“She needs our protection,” Dad insisted.

“It’s six blocks!” Mama cried. “Five street crossings, not much traffic, no turns in the route at all! That’s not asking much. When she comes to my house from school, it’s across town. That’s different. But the walk to your house is the perfect opportunity for her to practice using the cane, to become more independent.”

“This is for her safety. Could you imagine walking so far and not seeing where you’re going?”

“No, but can you imagine what it must be like to have learned to be helpless? Your fairy tales taught her to be helpless!” It was like Mama was accusing Dad of being a villain like the Big Bad Wolf or the witch who put Snow White to sleep. But someday Dad will give me the operation, the feather that makes Dumbo fly.

“There are medical advances all the time. There has to be some hope for her,” Dad answered, and my mother jerked me out of there into a stormy silence.

I secretly wished that I could walk home without Adrienne’s routine questions and constant nagging. She treated me like a baby! But I knew I couldn’t do it before I had the operation. I didn’t hold Adrienne’s elbow this time, instead I held onto the stroller which Adrienne steered, like she couldn’t possibly do it without me.

“School was fine,” I told Adrienne as we walked home. “What did you do in school? What happened?” “Nothing,” I told her. I wished it was fall, not spring.

Leaves gave me the excuse not to practice with the cane (“But, Mama, it feels like the sidewalk isn’t there!”). Besides, I liked picking up leaves sometimes, feeling leaves shaped like castles and butterflies, mourning those broken beyond repair. I didn’t like the way the rake dug in with its sharp teeth; instead, when I was relatively sure no one was watching, I carefully moved the most unique leaves by hand, as if they were parchment, out of the way of pedestrians who would never truly understand them. I couldn’t ever be really sure no one was looking at me. Sometimes sighted people got so quiet that I knew they were standing there. But sometimes they caught me by surprise.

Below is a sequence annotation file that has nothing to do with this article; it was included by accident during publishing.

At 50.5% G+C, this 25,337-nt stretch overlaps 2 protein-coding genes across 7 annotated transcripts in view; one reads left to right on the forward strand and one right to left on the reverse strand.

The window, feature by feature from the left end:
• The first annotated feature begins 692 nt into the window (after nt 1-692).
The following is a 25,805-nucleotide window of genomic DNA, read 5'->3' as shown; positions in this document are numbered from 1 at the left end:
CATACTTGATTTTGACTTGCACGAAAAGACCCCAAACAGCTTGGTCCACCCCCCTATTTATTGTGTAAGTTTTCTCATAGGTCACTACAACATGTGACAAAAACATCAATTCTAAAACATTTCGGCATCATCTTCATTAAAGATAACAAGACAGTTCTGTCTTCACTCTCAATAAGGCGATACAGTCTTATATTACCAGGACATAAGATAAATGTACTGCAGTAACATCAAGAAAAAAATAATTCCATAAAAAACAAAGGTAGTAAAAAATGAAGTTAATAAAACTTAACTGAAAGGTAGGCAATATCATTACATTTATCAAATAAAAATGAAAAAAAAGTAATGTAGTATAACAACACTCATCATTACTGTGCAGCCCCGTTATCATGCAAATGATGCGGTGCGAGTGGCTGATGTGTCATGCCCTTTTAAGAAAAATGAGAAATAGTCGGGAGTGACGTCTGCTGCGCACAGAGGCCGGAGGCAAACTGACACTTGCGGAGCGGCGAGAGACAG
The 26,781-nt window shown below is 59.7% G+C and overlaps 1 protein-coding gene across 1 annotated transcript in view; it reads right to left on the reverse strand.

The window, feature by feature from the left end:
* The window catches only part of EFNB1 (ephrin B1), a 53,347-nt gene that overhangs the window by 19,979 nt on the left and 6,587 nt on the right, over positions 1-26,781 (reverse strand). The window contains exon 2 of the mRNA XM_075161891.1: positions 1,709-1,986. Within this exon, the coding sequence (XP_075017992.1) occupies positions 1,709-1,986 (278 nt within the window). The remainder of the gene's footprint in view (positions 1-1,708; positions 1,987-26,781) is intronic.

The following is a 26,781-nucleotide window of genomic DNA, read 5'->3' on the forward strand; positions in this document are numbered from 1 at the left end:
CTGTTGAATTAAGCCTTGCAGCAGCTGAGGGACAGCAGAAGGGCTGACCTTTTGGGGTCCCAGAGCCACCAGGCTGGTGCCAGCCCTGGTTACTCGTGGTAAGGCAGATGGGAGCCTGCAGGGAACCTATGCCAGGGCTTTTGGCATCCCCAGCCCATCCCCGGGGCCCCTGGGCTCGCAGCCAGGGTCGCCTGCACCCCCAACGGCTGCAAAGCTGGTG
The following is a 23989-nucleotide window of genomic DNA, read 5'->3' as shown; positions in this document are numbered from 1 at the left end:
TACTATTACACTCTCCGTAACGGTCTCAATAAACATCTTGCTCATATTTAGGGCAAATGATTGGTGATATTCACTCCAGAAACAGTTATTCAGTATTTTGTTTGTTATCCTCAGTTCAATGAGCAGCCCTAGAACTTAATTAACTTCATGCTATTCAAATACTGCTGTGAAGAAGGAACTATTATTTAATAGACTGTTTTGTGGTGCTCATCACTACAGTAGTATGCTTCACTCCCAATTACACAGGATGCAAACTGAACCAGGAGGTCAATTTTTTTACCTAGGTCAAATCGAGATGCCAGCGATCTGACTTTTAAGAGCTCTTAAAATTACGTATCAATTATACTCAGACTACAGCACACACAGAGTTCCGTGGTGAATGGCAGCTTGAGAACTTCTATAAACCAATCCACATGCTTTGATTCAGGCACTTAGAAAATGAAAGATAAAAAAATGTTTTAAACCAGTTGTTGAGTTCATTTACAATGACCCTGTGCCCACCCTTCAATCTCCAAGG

“Nothing? Were you paying attention in school?”


“Adrienne doesn’t know anything,” Mama sometimes said. “No wonder your father married her.”

“Tallie, you’ve got dirt all over those new shoes. I spend so much time cleaning up after you!”

Oh, how I longed to say, “If you didn’t make me wear them, I would have been able to climb the tires.” But I knew that if I told Adrienne about that incident, Adrienne would tell Dad, and then he and Mama would fight again, so I didn’t say anything. Besides, I didn’t really know if my fall could be blamed on the shoes. What if it wasn’t the shoes? I kept thinking. What if it’s just because I’m blind? As we walked home, I listened to Miles’ chatter about the birds and a ball in someone’s yard. Sometimes I was jealous of Miles. He could see, and he had just one set of parents. Still, he was a good little kid, and I loved playing with him. He never laughed at me. It wasn’t his fault he had the perfect parents, the together parents.

Copyright © 2018, Kristen Witucki. Excerpted from Outside Myself with permission of Wyatt-MacKenzie.

This book may be purchased on Amazon.

Read more from the 2018 Summer Reading Series.